Police Use Google Earth to Locate Marijuana Grower’s Crop
An Oregon man was registered to grow medicinal marijuana for five people, which would have permitted him to have approximately 30 mature plants. The man decided to plant and to harvest a few extra plants, and he decided to brag to other people about his large marijuana growing operation. The police are generally permitted to use a helicopter to fly over open areas as part of drug and other criminal investigations. The United States Supreme Court adopted what is called the “open field” doctrine many years ago that allows for such operations and does not require probable cause or a search warrant. I have heard many helicopters over the years flying over the fields in Happy Valley looking for marijuana grow operations.
In this instance, the police didn’t even have to bother gassing up a helicopter. Instead, they popped online and were able to observe an aerial view of the man’s property through Google Earth. The photo showed a much larger marijuana grow operation. The police raided the property and located 94 marijuana plants.
Growing Marijuana in Pennsylvania is a Felony Charge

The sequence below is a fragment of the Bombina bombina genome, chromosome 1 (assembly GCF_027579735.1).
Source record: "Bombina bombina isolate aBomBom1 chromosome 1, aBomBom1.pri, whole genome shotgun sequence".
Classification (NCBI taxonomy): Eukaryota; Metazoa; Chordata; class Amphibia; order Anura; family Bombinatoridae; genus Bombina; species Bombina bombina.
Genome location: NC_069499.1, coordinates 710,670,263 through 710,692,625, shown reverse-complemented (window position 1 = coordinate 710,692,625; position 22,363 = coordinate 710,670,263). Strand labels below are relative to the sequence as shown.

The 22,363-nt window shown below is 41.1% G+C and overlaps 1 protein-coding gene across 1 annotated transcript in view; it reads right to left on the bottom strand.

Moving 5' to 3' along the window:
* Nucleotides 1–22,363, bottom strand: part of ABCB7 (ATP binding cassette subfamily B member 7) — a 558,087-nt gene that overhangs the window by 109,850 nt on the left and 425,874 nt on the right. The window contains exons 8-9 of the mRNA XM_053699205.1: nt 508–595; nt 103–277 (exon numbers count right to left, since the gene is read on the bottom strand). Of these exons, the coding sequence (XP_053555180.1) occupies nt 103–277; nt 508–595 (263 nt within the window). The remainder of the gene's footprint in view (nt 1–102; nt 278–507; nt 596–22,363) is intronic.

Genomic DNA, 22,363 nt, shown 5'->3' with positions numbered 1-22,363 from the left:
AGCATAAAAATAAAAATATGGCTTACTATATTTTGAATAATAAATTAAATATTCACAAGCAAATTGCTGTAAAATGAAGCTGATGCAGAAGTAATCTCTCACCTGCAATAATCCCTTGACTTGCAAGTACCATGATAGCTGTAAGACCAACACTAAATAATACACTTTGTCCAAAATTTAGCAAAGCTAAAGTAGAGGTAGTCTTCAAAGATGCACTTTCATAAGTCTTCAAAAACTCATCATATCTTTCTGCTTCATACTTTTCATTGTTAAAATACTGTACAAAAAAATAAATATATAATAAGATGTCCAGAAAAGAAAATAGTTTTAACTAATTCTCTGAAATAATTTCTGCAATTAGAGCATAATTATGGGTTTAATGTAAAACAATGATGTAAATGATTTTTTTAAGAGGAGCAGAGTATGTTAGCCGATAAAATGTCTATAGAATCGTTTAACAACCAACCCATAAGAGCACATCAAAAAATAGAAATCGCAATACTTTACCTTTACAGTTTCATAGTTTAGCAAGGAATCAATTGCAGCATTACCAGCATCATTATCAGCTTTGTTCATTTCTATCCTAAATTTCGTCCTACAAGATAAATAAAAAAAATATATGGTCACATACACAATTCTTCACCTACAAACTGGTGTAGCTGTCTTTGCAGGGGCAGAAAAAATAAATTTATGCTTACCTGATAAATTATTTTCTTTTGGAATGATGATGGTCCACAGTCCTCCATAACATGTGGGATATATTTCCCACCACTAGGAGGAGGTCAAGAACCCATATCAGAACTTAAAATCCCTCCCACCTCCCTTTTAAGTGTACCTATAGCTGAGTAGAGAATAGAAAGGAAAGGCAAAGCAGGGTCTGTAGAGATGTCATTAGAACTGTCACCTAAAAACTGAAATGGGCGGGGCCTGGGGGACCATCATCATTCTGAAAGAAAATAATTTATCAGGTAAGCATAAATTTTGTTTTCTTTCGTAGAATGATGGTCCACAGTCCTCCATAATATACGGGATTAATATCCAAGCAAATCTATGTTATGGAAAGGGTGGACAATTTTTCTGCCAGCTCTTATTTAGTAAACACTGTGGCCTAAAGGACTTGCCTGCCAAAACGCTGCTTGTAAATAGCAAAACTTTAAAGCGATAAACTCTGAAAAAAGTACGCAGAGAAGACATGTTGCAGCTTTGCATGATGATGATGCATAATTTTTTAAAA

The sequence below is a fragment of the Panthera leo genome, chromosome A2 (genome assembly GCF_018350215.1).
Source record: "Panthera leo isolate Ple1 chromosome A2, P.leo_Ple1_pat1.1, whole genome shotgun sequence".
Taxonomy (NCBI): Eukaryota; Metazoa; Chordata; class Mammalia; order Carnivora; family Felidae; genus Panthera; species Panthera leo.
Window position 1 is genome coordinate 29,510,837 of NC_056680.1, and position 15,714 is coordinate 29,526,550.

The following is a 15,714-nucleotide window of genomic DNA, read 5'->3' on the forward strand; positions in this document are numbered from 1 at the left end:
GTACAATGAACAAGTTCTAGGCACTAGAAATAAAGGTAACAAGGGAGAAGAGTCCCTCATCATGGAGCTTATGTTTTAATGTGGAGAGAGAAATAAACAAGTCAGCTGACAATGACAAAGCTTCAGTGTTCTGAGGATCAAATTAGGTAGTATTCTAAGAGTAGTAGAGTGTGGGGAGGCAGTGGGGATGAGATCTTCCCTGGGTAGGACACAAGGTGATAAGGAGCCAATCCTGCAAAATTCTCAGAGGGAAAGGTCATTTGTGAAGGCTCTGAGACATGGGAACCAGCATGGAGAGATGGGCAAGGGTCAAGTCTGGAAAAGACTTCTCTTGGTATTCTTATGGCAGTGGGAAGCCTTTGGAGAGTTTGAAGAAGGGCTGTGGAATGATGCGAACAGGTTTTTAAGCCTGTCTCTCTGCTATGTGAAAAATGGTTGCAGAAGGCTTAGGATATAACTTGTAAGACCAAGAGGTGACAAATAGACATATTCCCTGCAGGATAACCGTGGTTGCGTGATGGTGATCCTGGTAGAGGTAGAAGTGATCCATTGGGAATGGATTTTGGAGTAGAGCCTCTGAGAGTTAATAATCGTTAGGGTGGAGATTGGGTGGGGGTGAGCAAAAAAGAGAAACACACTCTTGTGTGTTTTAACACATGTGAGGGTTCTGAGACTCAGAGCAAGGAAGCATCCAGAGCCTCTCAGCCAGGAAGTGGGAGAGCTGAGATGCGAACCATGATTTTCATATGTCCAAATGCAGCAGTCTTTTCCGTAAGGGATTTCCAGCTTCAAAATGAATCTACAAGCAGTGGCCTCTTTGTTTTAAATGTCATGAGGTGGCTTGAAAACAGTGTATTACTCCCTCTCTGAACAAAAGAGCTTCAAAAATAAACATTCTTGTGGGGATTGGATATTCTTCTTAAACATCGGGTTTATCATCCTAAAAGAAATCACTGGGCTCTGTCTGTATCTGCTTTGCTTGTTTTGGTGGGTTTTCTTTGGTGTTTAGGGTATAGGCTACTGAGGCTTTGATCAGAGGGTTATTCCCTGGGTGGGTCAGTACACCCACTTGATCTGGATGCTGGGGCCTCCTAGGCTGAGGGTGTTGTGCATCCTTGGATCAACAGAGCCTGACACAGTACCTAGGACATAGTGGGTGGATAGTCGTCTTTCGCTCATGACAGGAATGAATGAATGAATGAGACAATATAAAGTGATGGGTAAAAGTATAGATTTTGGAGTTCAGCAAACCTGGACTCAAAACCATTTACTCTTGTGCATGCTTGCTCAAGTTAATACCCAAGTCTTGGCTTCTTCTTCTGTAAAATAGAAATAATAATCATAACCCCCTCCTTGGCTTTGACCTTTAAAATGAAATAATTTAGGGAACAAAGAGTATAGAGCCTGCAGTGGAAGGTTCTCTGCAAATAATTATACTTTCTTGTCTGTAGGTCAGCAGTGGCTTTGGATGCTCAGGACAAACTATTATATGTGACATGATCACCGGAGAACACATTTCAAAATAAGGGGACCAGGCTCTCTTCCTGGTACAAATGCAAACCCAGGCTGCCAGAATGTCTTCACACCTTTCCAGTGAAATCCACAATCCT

In many situations, the distinction between possession for personal use and possession with the intent to sell or distribute drugs makes a huge difference. Generally, a person that possessed marijuana with the intent to personally use it can be charged with a misdemeanor offense. However, if the person possessed the marijuana with the intent to deliver it, then the charge is a felony offense. When it comes to growing marijuana, it does not matter whether the person grew the weed to personal use or with the intent to sell it. In Pennsylvania, growing marijuana is considered “manufacturing,” a felony charge. The maximum sentence for a Pennsylvania charge of Manufacturing Marijuana, in violation of 35 P.S. § 780-113(a)(30), is 5 years incarceration and a $15,000.00 fine. More importantly, if this marijuana growing case had happened in Pennsylvania, he would face a “drug trafficking” mandatory minimum sentence because of the number of marijuana plants involved. If convicted of growing 94 plants, the man would face a mandatory drug sentence of 5 years in jail and a fine of $5,000. While marijuana may have been legalized in some states, it remains illegal in Pennsylvania, and a conviction of growing marijuana even for personal use can result in very severe criminal penalties.